Expanding a crackdown on money laundering and bribes to overseas governments, the FBI is stepping up efforts to root out foreign corruption with a new squad of agents based in Miami, the Associated Press reports. The squad will focus on South America, a continent that has been home to some of the Justice Department’s most significant international corruption prosecutions. The Miami squad joins three based in the FBI’s largest field offices — Washington, D.C., New York and Los Angeles. “We’re protecting the rule of law,” said Leslie Backschies, chief of the FBI’s international corruption unit. “If there’s no rule of law, you’ll have certain societies where they feel like their governments are so corrupt, they’ll go to other elements that are considered fundamental, that they see as clean or something against the corrupt regime, and that becomes a threat to national security.”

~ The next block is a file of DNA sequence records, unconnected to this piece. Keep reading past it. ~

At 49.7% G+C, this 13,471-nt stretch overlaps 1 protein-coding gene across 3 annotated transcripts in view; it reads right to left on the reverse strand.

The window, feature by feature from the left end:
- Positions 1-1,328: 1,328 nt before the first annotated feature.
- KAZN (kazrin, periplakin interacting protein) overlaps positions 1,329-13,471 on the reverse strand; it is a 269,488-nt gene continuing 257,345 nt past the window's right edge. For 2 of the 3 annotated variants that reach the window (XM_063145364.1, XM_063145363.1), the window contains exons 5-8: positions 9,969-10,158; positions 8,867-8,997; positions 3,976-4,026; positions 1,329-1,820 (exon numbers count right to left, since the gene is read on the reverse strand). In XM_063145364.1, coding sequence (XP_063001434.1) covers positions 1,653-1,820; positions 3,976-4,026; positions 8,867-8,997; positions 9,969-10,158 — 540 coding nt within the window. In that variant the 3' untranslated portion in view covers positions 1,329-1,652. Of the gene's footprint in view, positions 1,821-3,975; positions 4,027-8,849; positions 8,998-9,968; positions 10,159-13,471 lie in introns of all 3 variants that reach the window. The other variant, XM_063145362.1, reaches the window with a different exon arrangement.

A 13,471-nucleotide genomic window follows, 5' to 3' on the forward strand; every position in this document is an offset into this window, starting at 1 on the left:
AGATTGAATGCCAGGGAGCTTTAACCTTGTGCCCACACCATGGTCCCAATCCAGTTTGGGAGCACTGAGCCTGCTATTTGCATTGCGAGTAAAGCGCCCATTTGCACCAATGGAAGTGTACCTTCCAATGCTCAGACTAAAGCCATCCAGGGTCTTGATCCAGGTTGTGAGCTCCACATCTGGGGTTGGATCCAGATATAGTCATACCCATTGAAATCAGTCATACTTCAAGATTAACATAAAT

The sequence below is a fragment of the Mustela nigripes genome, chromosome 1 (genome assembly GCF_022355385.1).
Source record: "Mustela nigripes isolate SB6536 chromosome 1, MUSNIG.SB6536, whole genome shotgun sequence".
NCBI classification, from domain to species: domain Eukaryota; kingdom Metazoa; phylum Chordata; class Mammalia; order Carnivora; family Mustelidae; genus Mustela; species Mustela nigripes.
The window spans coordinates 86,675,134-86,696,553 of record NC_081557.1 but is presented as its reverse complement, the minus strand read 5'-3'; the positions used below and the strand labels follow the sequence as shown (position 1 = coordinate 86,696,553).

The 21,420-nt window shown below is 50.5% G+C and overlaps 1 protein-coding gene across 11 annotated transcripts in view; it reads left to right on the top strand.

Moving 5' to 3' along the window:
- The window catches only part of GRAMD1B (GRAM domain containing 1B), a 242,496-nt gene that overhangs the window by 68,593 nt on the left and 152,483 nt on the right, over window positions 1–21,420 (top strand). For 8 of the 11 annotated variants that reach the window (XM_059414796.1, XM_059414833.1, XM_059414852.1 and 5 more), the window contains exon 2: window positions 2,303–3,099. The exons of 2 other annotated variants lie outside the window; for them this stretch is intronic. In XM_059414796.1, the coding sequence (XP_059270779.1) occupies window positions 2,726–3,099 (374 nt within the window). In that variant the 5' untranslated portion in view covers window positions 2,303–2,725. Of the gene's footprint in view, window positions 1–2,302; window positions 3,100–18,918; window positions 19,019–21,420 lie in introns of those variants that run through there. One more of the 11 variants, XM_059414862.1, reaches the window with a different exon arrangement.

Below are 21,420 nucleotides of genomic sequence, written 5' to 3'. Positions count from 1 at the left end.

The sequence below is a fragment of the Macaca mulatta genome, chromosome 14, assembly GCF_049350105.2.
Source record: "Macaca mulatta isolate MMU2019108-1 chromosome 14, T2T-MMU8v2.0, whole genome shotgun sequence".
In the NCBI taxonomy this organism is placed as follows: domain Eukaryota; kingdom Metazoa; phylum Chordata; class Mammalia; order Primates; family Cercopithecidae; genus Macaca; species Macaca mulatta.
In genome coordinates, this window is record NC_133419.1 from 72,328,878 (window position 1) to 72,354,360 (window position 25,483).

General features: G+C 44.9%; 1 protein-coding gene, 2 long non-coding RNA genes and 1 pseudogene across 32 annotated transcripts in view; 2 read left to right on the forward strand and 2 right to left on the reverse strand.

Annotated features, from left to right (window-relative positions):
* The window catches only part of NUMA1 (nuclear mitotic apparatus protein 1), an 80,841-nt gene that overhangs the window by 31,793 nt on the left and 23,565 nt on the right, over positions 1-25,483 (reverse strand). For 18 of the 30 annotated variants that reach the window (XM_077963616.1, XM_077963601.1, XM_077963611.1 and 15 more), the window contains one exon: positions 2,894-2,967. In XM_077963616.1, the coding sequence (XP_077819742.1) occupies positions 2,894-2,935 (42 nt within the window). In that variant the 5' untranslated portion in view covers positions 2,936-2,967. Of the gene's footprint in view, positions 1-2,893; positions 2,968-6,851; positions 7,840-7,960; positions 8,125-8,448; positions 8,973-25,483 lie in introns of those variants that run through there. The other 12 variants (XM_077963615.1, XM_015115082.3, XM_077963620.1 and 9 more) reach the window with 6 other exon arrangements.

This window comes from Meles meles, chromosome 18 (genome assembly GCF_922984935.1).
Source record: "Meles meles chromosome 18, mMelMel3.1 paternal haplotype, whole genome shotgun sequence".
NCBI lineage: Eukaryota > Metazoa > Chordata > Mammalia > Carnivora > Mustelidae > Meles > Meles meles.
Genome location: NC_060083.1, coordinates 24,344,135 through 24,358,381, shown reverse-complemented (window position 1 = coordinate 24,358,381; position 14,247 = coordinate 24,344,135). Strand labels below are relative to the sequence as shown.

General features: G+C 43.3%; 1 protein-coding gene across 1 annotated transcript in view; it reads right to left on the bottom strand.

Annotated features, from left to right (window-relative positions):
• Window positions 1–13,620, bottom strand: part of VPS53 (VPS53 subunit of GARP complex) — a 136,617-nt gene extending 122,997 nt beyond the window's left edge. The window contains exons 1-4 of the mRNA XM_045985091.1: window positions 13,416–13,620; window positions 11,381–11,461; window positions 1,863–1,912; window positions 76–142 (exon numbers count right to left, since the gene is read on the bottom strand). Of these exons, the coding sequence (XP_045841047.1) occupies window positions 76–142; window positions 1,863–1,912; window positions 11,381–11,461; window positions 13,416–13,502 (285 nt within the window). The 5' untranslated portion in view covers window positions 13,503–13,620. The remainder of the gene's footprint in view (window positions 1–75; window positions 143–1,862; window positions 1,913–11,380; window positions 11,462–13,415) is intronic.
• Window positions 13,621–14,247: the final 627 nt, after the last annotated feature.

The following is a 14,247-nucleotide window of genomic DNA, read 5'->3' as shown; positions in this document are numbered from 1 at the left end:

The unit aims to identify violations of the Foreign Corrupt Practices Act, a U.S. law that makes it illegal to bribe foreign officials. The FBI has also been doing outreach to companies in a variety of industries, from oil to pharmaceuticals, to teach them about red flags that could indicate corruption and encourage the companies to “self-report” potentially improper conduct to the bureau. Backschies asks companies, “When you pay a bribe, do you know where your bribe goes? Is your bribe going to fund terrorism?” Cases the unit has brought have resulted in billions of dollars in settlements. Last September, the Brazilian-owned energy company Petrobras agreed to pay more than $853 million to resolve investigations into allegations that executives paid hundreds of millions of dollars in bribes to Brazilian politicians and political parties. Prosecutors have scored 34 convictions in cases brought by the international corruption unit from 2016 until 2018.